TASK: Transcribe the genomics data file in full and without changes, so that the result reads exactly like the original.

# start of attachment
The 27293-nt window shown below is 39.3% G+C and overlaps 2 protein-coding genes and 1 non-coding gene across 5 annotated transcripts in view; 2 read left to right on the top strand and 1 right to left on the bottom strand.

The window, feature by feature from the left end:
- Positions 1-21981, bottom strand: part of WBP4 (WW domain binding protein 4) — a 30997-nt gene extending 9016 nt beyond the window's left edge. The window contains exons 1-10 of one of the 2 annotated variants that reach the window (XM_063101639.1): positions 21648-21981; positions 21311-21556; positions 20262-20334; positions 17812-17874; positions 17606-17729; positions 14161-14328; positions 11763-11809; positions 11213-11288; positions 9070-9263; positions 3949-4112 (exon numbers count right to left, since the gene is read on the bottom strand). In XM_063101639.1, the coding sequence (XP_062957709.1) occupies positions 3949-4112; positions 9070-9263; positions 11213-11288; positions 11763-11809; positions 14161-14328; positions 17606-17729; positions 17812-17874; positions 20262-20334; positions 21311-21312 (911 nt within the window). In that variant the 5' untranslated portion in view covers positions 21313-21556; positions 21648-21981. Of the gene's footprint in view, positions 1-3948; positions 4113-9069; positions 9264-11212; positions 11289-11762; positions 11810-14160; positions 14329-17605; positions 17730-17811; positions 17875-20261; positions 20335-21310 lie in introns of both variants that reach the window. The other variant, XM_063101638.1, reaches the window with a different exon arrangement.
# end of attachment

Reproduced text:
The 27293-nt window shown below is 39.3% G+C and overlaps 2 protein-coding genes and 1 non-coding gene across 5 annotated transcripts in view; 2 read left to right on the top strand and 1 right to left on the bottom strand.

The window, feature by feature from the left end:
- Positions 1-21981, bottom strand: part of WBP4 (WW domain binding protein 4) — a 30997-nt gene extending 9016 nt beyond the window's left edge. The window contains exons 1-10 of one of the 2 annotated variants that reach the window (XM_063101639.1): positions 21648-21981; positions 21311-21556; positions 20262-20334; positions 17812-17874; positions 17606-17729; positions 14161-14328; positions 11763-11809; positions 11213-11288; positions 9070-9263; positions 3949-4112 (exon numbers count right to left, since the gene is read on the bottom strand). In XM_063101639.1, the coding sequence (XP_062957709.1) occupies positions 3949-4112; positions 9070-9263; positions 11213-11288; positions 11763-11809; positions 14161-14328; positions 17606-17729; positions 17812-17874; positions 20262-20334; positions 21311-21312 (911 nt within the window). In that variant the 5' untranslated portion in view covers positions 21313-21556; positions 21648-21981. Of the gene's footprint in view, positions 1-3948; positions 4113-9069; positions 9264-11212; positions 11289-11762; positions 11810-14160; positions 14329-17605; positions 17730-17811; positions 17875-20261; positions 20335-21310 lie in introns of both variants that reach the window. The other variant, XM_063101638.1, reaches the window with a different exon arrangement.